Resurrected Tennessee bill punishing 'sanctuary' cities moves through House Finance Committee

Rep. Gerald McCormick, R-Chattanooga, left, confers with Rep. Karen Camper, D-Memphis, before a House Finance Subcommittee in Nashville, Tenn., on Wednesday, April 5, 2017. Rep. Kevin Brooks, R-Cleveland is at right. The panel later voted to advance Republican Gov. Bill Haslam's road funding proposal that would include the state's first gas tax hike since 1989. (AP Photo/Erik Schelzig)

NASHVILLE - A House panel this morning narrowly approved a bill that would punish Tennessee cities with "sanctuary" policies by denying them state aid while also requiring closer cooperation between local law enforcement and federal officials over requests to detain undocumented immigrants.

Finance Committee members approved the controversial measure on an 11-10 vote as opponents railed against it.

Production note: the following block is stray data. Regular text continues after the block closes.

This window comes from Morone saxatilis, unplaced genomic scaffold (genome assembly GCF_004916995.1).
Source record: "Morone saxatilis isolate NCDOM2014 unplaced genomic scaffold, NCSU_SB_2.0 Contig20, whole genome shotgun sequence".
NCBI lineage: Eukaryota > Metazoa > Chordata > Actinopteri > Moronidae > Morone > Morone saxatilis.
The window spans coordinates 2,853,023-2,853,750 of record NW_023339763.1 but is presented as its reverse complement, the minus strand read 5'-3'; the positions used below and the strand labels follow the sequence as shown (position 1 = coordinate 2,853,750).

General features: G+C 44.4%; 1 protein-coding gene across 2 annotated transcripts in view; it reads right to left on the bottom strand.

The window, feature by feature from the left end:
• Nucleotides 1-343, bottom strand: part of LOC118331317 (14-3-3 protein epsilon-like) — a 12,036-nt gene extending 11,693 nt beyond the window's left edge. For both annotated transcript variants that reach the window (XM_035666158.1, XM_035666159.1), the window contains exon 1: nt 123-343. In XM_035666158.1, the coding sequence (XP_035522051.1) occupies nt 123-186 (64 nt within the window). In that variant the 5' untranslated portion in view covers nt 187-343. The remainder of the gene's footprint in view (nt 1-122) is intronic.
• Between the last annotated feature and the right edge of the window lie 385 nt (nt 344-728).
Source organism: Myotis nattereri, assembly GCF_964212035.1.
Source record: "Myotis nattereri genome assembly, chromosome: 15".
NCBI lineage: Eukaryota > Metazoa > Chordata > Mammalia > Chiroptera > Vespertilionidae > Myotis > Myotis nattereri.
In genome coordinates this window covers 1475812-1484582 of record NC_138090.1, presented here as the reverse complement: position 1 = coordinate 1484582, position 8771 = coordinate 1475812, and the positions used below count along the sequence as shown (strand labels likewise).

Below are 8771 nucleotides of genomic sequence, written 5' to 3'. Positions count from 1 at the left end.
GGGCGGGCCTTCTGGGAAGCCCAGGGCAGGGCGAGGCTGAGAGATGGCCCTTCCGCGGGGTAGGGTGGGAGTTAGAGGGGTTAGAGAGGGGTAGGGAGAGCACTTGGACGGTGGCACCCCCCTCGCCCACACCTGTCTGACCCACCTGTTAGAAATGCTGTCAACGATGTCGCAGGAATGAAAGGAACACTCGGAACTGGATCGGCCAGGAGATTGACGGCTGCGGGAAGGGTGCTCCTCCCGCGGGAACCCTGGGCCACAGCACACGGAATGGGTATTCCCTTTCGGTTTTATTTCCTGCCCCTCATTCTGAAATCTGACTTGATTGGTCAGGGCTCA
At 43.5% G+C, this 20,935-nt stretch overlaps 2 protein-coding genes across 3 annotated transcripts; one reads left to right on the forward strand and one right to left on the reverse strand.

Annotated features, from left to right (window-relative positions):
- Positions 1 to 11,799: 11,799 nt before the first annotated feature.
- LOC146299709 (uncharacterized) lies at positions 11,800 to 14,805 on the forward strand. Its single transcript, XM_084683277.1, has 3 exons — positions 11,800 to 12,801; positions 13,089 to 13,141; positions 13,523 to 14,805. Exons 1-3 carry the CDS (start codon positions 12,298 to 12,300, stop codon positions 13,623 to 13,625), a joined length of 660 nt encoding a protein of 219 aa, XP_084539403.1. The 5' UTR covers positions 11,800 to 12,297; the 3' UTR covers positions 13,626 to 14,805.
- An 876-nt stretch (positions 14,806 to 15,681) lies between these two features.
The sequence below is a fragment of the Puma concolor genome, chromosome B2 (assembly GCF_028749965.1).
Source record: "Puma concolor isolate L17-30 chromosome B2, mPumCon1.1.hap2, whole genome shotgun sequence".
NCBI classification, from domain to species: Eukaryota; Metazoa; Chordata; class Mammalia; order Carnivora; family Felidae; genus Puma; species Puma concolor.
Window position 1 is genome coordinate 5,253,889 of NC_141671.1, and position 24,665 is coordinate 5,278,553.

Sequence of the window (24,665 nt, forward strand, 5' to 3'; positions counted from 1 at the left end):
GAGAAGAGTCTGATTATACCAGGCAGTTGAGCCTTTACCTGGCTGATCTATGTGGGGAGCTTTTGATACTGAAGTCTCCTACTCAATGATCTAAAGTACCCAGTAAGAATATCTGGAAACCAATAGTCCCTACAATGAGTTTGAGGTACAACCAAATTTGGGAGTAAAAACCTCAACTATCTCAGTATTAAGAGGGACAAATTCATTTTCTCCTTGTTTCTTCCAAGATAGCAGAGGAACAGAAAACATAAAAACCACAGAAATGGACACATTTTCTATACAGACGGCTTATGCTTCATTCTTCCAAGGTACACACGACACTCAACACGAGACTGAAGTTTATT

In a voice vote Monday, critics of the bill sponsored by Rep. Jay Reedy, R-Erin, members initially sent the measure off to summer study by the Tennessee Advisory Commission on Intergovernment Relations. After that drew heated protests from bill proponents, the bill was resurrected and placed on today's calendar.

Amendments would put any local government at risk of losing state economic development grants for adopting policies aimed at protecting undocumented immigrants from federal crackdowns under the Trump administration.

Tennessee already has a ban on the so-called sanctuary cities. But Reedy says "teeth" are needed.

Nashville briefly considered such a policy but later abandoned the effort.